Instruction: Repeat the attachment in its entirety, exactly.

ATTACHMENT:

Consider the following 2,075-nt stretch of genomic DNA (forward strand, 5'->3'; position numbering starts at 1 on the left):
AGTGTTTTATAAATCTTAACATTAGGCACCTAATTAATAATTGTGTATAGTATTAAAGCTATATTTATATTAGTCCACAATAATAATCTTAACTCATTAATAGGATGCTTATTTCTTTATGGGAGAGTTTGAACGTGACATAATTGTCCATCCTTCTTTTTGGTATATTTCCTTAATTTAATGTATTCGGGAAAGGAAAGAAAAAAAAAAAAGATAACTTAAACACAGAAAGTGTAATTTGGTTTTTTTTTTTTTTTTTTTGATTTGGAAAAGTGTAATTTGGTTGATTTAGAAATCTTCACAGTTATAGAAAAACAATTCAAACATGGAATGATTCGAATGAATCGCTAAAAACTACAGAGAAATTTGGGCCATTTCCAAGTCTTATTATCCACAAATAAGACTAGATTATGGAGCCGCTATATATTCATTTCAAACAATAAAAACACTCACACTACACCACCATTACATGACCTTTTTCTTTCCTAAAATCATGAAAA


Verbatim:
Consider the following 2,075-nt stretch of genomic DNA (forward strand, 5'->3'; position numbering starts at 1 on the left):
AGTGTTTTATAAATCTTAACATTAGGCACCTAATTAATAATTGTGTATAGTATTAAAGCTATATTTATATTAGTCCACAATAATAATCTTAACTCATTAATAGGATGCTTATTTCTTTATGGGAGAGTTTGAACGTGACATAATTGTCCATCCTTCTTTTTGGTATATTTCCTTAATTTAATGTATTCGGGAAAGGAAAGAAAAAAAAAAAAGATAACTTAAACACAGAAAGTGTAATTTGGTTTTTTTTTTTTTTTTTTTGATTTGGAAAAGTGTAATTTGGTTGATTTAGAAATCTTCACAGTTATAGAAAAACAATTCAAACATGGAATGATTCGAATGAATCGCTAAAAACTACAGAGAAATTTGGGCCATTTCCAAGTCTTATTATCCACAAATAAGACTAGATTATGGAGCCGCTATATATTCATTTCAAACAATAAAAACACTCACACTACACCACCATTACATGACCTTTTTCTTTCCTAAAATCATGAAAA